Study Says Climate Change will Bring Infectious Disease to New Areas
Most people are aware that climate change means a boost in the number of invasive species. With the change in temperature some species will change their natural habitats and move to places that suit them the best.
According to Daniel Brooks from the Parasitology Laboratory at the University of Nebraska-Lincoln appearances of diseases in new places as well as new hosts will continue to appear. People have already witnessed diseases such as West Nile virus and Ebola but those wouldn’t be the last.
An article was published in a special issue of the Philosophical Transactions of the Royal Society B in which Brooks warns that there will be a lot more illnesses in future as the climate changes. Vegetation and animals will move and people will be exposed to pathogens that they might have never been exposed before.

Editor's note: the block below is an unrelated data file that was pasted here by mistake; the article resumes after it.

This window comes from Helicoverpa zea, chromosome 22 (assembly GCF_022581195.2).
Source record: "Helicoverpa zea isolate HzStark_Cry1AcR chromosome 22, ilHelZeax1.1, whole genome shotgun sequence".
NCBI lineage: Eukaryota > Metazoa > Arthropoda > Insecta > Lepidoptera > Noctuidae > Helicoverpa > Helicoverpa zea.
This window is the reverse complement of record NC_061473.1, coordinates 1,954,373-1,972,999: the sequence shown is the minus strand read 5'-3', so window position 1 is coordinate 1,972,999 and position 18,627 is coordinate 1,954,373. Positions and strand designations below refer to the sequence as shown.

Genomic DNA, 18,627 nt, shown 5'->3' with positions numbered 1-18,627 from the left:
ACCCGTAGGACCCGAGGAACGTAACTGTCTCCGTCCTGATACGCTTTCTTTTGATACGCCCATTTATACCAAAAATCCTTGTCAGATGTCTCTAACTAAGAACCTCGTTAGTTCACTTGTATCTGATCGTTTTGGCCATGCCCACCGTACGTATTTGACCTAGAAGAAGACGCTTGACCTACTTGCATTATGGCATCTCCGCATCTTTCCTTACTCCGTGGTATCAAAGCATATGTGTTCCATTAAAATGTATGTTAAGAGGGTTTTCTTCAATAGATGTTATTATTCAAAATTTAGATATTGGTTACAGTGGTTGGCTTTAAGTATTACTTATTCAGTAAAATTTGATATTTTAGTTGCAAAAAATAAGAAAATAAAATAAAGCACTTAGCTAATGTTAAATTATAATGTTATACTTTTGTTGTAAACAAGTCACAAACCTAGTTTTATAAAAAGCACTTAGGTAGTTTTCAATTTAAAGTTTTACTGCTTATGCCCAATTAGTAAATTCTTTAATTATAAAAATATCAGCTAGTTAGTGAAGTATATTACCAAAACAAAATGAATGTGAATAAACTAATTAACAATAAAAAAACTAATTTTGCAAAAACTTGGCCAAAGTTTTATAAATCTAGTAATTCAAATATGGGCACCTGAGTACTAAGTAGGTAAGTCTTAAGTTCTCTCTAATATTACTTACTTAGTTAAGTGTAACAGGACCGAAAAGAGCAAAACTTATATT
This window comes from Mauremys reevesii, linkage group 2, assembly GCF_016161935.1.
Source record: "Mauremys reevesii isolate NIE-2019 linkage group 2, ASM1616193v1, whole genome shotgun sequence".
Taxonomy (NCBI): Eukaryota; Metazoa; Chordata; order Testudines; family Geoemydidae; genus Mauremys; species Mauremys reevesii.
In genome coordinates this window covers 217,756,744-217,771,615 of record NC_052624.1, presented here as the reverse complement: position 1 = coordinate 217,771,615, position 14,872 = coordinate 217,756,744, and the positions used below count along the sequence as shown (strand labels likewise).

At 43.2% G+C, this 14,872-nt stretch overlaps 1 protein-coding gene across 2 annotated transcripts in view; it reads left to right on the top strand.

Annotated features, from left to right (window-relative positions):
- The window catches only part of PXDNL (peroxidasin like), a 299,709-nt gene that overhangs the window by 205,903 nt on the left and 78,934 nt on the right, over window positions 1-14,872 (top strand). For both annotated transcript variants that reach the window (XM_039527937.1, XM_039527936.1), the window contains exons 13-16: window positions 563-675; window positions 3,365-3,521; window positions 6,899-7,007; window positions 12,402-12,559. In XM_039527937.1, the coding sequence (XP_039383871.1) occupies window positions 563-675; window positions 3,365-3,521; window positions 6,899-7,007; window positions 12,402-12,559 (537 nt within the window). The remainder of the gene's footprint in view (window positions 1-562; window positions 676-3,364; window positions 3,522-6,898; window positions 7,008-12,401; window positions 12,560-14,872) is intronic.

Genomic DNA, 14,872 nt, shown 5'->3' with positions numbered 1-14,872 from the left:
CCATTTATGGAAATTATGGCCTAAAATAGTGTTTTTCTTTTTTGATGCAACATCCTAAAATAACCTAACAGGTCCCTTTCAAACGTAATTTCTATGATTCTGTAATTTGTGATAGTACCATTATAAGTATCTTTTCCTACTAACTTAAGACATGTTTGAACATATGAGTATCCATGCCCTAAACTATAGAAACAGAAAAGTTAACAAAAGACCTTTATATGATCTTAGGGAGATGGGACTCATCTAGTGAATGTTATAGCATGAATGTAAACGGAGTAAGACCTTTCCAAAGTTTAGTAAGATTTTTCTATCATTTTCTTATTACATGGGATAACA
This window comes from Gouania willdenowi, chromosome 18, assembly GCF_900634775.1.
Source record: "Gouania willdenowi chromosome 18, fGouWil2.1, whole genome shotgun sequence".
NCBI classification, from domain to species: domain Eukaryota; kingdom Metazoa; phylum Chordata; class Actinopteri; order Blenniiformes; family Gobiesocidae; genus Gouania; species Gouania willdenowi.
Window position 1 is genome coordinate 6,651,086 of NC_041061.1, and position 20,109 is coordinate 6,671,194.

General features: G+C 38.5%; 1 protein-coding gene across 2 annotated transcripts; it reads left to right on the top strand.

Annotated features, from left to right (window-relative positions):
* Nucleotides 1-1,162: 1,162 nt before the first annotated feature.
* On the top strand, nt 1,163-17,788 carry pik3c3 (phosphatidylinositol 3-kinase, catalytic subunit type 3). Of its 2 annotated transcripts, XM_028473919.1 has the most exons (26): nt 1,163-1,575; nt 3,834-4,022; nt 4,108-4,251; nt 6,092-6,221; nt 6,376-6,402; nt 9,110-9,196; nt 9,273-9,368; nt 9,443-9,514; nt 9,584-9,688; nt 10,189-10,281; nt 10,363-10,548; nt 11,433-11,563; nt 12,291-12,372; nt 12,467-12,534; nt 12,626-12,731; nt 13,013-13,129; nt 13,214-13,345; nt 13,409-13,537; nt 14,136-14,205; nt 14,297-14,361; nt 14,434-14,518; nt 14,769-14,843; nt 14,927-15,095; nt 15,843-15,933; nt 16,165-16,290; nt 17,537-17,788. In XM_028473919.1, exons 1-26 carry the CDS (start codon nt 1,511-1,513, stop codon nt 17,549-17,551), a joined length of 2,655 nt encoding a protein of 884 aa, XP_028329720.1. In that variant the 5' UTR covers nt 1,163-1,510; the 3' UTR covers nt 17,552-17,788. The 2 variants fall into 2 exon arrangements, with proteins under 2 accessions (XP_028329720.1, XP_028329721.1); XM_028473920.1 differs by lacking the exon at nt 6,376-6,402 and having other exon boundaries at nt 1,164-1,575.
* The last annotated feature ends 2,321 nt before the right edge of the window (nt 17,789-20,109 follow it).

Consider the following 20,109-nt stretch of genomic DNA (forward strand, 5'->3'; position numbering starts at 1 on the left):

“It’s not that there’s going to be one ‘Andromeda Strain’ that will wipe everybody out on the planet. There are going to be a lot of localized outbreaks putting pressure on medical and veterinary health systems. It will be the death of a thousand cuts,” said Brooks in a statement.
“Over the last 30 years, the places we’ve been working have been heavily impacted by climate change. Even though I was in the tropics and he was in the Arctic, we could see something was happening,” said Brooks.
“Even though a parasite might have a very specialized relationship with one particular host in one particular place, there are other hosts that may be as susceptible,” said Brooks, West Nile Virus is a good example – no longer an acute problem for humans or wildlife in North America, it nonetheless is here to stay.”
“We have to admit we’re not winning the war against emerging diseases. We’re not anticipating them. We’re not paying attention to their basic biology, where they might come from and the potential for new pathogens to be introduced,” said Brooks.